Minutes into a shutdown that plunged 200,000 people in upper Manhattan into darkness, Giuliani was in his Chevy Suburban, shooting up to Washington Heights. Get me the police chief! Get me the fire chief! Get me Con Ed!--and while you're at at it, get me a lawyer! Let's sue those bastards. Out on the beat until 2:30 a.m. and then back at noon, trailing emergency types with walkie-talkies, flashing lights and sirens, the mayor personally eyeballed the intersections to see that the 1,000 extra police officers were at their assigned posts. A small neighborhood parade followed him down Amsterdam Avenue with questions, complaints and surprising good humor. When a brightly colored bird perched on his arm, it seemed as if the circus had come to town.
It was the crisis from Central Casting: exquisitely timed, high profile but manageable, with an identifiable villain--an unsympathetic power utility worthy of the mayor's scolding, warring self. "This isn't a natural disaster. It's a man-made disaster," he barked. Only a dimwit wouldn't realize "that in the summer, it gets hot." He's keeping score: "We had nine arrests last night. In '77 there were 850 fires set, thousands of arrests and over $100 million in damages."
The day went so well, one might have thought Rudy had pulled the plug himself. While Hillary has to play down the trappings of the White House to make it look as though she actually lives in the state she wants to represent, the mayor struts across the most famous stage in the world, starring in one campaign-ready event after another, with a stash of enviable props--search-and-rescue boats, choppers, fire engines and several championship sports teams to cheer for, including the Yankees, whose pinstripes he wore as a kid in Brooklyn. He can even light the lights on Broadway. On Wednesday he quashed his police chief's recommendation that the theaters go dark on Millennium Eve. HIZZONER SEZ: THE SHOW MUST GO ON.
Last week Rudy and Hillary kept their battered, tormented psyches under control, but how long can it be before she lashes out at the vast right-wing conspiracy and he lashes out at everyone else: food vendors he doesn't approve of, uncurbed dog owners, community gardens (sell 'em) and jaywalkers? But so long as his Inner Tyrant is dormant, Rudy is one photo op after another. As Hillary traveled the state "listening," the mayor never sat down or shut up. While she got away with answering a measly eight questions from reporters, Rudy was taking eight a minute at his five press conferences in 16 hours. As she was visiting farmers and suburban moms, he galloped to Queens to play Mr. Crime Fighter, surrounded by New York's finest as he swore in a new class at the police academy.
Rudy is more admired than loved, but he doesn't much care. "It would be nice," he says of being liked, "but it's better to do the right thing, prove the city is manageable, so no one can ever say it isn't again." He's rightly criticized for tolerating police excesses, but with crime down and jobs up, Wall Street gushing and Times Square as clean as Fantasyland, he gets away with it. Because of the Catch-22 of First Ladies, Hillary doesn't have much of a record to tout. She can't take credit for exercising the power she's not supposed to have.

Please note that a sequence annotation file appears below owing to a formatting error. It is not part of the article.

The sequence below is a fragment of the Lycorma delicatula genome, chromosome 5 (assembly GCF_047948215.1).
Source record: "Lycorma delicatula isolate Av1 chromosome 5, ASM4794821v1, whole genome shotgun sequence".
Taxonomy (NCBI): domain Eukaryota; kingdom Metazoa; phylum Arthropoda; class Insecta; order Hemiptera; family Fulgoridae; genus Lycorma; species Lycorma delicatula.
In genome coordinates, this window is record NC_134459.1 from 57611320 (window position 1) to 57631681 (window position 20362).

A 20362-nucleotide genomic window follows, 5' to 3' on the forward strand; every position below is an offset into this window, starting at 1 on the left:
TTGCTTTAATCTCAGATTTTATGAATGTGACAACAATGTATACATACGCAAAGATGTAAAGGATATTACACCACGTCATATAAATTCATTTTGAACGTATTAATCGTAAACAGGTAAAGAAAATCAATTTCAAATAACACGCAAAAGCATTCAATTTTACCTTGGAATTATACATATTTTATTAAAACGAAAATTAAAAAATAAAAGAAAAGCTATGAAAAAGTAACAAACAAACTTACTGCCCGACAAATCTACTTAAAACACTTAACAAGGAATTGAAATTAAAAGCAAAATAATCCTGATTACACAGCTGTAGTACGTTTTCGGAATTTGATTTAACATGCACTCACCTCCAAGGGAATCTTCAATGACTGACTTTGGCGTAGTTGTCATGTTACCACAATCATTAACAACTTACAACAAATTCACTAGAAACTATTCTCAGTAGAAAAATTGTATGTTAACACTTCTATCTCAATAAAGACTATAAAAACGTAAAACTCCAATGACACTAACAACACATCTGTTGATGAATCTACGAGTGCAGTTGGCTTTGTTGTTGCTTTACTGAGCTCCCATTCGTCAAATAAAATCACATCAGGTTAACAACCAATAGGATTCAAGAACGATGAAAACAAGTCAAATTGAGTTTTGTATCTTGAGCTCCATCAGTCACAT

In matters personal, a Rudy-vs.-Hillary race would be heavily influenced by the principle of Mutual Assured Destruction. On Monica, Rudy says, "I'll never mention it." The mayor's marriage is almost as mysterious as Hillary's. In 1996 his wife of 12 years, TV journalist Donna Hanover, reverted to her professional name and virtually stopped appearing publicly with her husband. In a 1997 interview, she wouldn't say whether she voted for him. So rarely are they seen together that a sighting makes headlines, as it did last May when they danced at a wedding at Gracie Mansion.
So far, Rudy has engaged Hillary only at the margins. "I can't discuss what she's for until she says what she's for." He mocked her Yankee fandom by going to a Cubs game in Hillary's hometown. After one of Hillary's people said she wouldn't be vacationing in the Adirondacks because of the flies, Giuliani said he'd heard they had flies in Arkansas too. It was true, he joked, that he had never lived or worked in Arkansas, but it would be "cool" to be its Senator anyway.
Although he is known as a self-absorbed dictator, Giuliani would be only an average blowhard in the Capitol, so I find him more charming than his press clippings. He speaks without a text, makes his own calls, never goes off the record. We stop for lunch, and he puts a $20 bill on the counter, and so do I--one of those postmodern-ethics moments when neither of us can accept the other's hospitality. He gives me half of his deep-dish pizza, having made the better choice. Sure, he's pleased with himself. But unlike a lot of smug pols, at least he has some reason to be.